11.7. Named Frame or Window Targets
As we discussed in the <frame> tag description section, you can label a frame by adding the name attribute to its <frame> tag. The id attribute provides the same unique labeling. Once named or identified, the frame may become the destination display window for a hypertext-linked document selected within a document displayed in some other frame. You accomplish this redirection by adding the special target attribute to the anchor that references the document.
11.7.1. The target Attribute for the <a> Tag
If you include a target attribute within an <a> tag, the browser will load and display the document named in the tag's href attribute in a frame or window whose name matches the target. If the named or id'd frame or window doesn't exist, the browser will open a new window, give it the specified label, and load the new document into that window. Thereafter, hypertext-linked documents can target the new window.
Targeted hypertext links make it easy to create effective navigational tools. A simple table of contents document, for example, might redirect documents into a separate window:
<h3>Table of Contents</h3> <ul> <li><a href="pref.html" target="view_window">Preface</a> <li><a href="chap1.html" target="view_window">Chapter 1</a> <li><a href="chap2.html" target="view_window">Chapter 2</a> <li><a href="chap3.html" target="view_window">Chapter 3</a> </ul>
The first time the user selects one of the table of contents hypertext links, the browser will open a new window, label it "view_window," and display the desired document's contents inside it. If the user selects another link from the table of contents and the "view_window" is still open, the browser will again load the selected document into that window, replacing the previous document.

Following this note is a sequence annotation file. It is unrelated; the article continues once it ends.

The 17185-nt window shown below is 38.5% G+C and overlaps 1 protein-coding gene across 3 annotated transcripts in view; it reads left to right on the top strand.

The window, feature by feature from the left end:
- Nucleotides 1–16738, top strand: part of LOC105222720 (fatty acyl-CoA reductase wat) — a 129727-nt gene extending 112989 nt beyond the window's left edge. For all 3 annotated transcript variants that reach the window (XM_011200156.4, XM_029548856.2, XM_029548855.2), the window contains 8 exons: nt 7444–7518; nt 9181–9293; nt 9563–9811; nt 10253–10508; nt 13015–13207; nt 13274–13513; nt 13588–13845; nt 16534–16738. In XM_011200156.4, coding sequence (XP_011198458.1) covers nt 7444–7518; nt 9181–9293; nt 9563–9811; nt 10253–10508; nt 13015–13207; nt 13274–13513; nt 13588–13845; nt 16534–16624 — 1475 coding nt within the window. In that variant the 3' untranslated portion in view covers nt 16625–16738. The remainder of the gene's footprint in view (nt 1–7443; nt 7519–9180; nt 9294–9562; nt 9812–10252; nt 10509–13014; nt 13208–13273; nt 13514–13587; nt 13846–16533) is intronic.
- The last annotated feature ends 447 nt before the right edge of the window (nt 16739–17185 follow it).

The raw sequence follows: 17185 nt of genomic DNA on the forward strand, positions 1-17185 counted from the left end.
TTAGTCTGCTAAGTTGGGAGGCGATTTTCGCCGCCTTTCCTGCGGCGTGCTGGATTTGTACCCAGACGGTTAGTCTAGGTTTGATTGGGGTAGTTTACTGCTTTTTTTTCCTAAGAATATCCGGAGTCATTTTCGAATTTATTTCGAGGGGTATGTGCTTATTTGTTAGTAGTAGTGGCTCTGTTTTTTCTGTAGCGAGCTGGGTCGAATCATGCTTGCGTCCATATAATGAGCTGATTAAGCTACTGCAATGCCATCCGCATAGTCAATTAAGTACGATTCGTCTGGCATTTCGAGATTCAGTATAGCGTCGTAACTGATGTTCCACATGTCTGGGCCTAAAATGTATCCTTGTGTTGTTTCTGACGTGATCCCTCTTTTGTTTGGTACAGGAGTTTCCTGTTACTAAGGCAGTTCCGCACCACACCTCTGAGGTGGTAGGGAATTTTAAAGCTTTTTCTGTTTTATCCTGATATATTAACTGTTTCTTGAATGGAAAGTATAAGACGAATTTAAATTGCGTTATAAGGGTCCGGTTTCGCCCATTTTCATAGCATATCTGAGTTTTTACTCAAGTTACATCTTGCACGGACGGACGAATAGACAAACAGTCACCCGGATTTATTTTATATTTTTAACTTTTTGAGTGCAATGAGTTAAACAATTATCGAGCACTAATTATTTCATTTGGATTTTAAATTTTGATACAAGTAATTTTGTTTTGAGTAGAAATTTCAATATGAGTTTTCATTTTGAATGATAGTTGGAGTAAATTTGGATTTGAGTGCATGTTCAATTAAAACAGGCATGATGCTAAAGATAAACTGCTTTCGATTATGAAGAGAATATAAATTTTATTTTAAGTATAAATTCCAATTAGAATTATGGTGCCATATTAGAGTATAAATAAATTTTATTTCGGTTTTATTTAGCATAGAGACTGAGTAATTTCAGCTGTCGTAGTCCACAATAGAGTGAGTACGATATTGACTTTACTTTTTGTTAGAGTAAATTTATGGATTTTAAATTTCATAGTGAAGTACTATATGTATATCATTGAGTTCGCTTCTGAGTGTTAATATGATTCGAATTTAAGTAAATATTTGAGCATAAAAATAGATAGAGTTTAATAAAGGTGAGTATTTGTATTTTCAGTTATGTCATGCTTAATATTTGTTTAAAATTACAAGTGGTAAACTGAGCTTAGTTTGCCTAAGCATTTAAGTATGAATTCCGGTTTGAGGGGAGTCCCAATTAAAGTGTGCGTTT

Throughout the whole process, the window containing the table of contents is accessible to the user. By clicking on a link in one window, the user causes the contents of the other window to change.
Rather than open an entirely new browser window, a more common use of target is to direct hyperlink contents to one or more frames in a <frameset> display. You might place the table of contents into one frame of a two-frame document and use the adjacent frame for display of the selected documents:
<frameset cols="150,*"> <frame src="toc.html"> <frame src="pref.html" id="view_frame"> </frameset>
When the browser initially displays the two frames, the left frame contains the table of contents, and the right frame contains the preface (see Figure 11-7).
Figure 11-7. Table of contents frame controls content of adjacent frame
When a user selects a link from the table of contents in the left frame (for example, Chapter 1), the browser loads and displays the associated document into the "view_frame" frame on the right side (Figure 11-8). As other links are selected, the right frame's contents change, while the left frame continuously makes the table of contents available to the user.
Figure 11-8. The contents of Chapter 1 are displayed in the adjacent frame
11.7.2. Special Targets
Figure 11-9. Using special hypertext targets in nested frames and framesets